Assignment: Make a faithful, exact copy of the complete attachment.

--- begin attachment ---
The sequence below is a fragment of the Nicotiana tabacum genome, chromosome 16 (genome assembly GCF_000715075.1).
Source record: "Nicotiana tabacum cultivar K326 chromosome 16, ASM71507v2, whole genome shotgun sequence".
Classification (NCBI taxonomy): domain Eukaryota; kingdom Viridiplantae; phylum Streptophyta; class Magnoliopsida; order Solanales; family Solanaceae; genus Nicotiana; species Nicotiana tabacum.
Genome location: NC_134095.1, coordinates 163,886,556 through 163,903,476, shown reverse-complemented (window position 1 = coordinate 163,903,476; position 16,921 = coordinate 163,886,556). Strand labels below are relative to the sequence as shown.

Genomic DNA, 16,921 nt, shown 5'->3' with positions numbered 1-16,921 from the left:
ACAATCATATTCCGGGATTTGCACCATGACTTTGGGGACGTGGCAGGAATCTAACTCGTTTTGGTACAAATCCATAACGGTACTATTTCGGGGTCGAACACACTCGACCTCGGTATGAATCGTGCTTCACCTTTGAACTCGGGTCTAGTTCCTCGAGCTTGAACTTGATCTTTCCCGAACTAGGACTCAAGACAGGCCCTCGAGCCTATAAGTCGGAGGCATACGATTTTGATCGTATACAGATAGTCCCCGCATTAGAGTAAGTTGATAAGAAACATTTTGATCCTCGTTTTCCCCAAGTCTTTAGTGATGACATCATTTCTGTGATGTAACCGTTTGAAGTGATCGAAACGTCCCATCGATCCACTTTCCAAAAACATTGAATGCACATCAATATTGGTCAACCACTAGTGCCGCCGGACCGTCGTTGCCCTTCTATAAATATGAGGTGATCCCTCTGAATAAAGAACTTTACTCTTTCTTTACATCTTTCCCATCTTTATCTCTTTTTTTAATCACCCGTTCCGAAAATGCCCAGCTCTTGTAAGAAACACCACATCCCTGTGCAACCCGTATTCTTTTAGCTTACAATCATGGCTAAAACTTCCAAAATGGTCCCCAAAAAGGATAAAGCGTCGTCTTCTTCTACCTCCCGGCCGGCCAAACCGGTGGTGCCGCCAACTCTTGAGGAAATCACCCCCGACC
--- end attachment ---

The sequence below is a fragment of the Nicotiana tabacum genome, chromosome 16 (genome assembly GCF_000715075.1).
Source record: "Nicotiana tabacum cultivar K326 chromosome 16, ASM71507v2, whole genome shotgun sequence".
Classification (NCBI taxonomy): domain Eukaryota; kingdom Viridiplantae; phylum Streptophyta; class Magnoliopsida; order Solanales; family Solanaceae; genus Nicotiana; species Nicotiana tabacum.
Genome location: NC_134095.1, coordinates 163,886,556 through 163,903,476, shown reverse-complemented (window position 1 = coordinate 163,903,476; position 16,921 = coordinate 163,886,556). Strand labels below are relative to the sequence as shown.

Genomic DNA, 16,921 nt, shown 5'->3' with positions numbered 1-16,921 from the left:
ACAATCATATTCCGGGATTTGCACCATGACTTTGGGGACGTGGCAGGAATCTAACTCGTTTTGGTACAAATCCATAACGGTACTATTTCGGGGTCGAACACACTCGACCTCGGTATGAATCGTGCTTCACCTTTGAACTCGGGTCTAGTTCCTCGAGCTTGAACTTGATCTTTCCCGAACTAGGACTCAAGACAGGCCCTCGAGCCTATAAGTCGGAGGCATACGATTTTGATCGTATACAGATAGTCCCCGCATTAGAGTAAGTTGATAAGAAACATTTTGATCCTCGTTTTCCCCAAGTCTTTAGTGATGACATCATTTCTGTGATGTAACCGTTTGAAGTGATCGAAACGTCCCATCGATCCACTTTCCAAAAACATTGAATGCACATCAATATTGGTCAACCACTAGTGCCGCCGGACCGTCGTTGCCCTTCTATAAATATGAGGTGATCCCTCTGAATAAAGAACTTTACTCTTTCTTTACATCTTTCCCATCTTTATCTCTTTTTTTAATCACCCGTTCCGAAAATGCCCAGCTCTTGTAAGAAACACCACATCCCTGTGCAACCCGTATTCTTTTAGCTTACAATCATGGCTAAAACTTCCAAAATGGTCCCCAAAAAGGATAAAGCGTCGTCTTCTTCTACCTCCCGGCCGGCCAAACCGGTGGTGCCGCCAACTCTTGAGGAAATCACCCCCGACC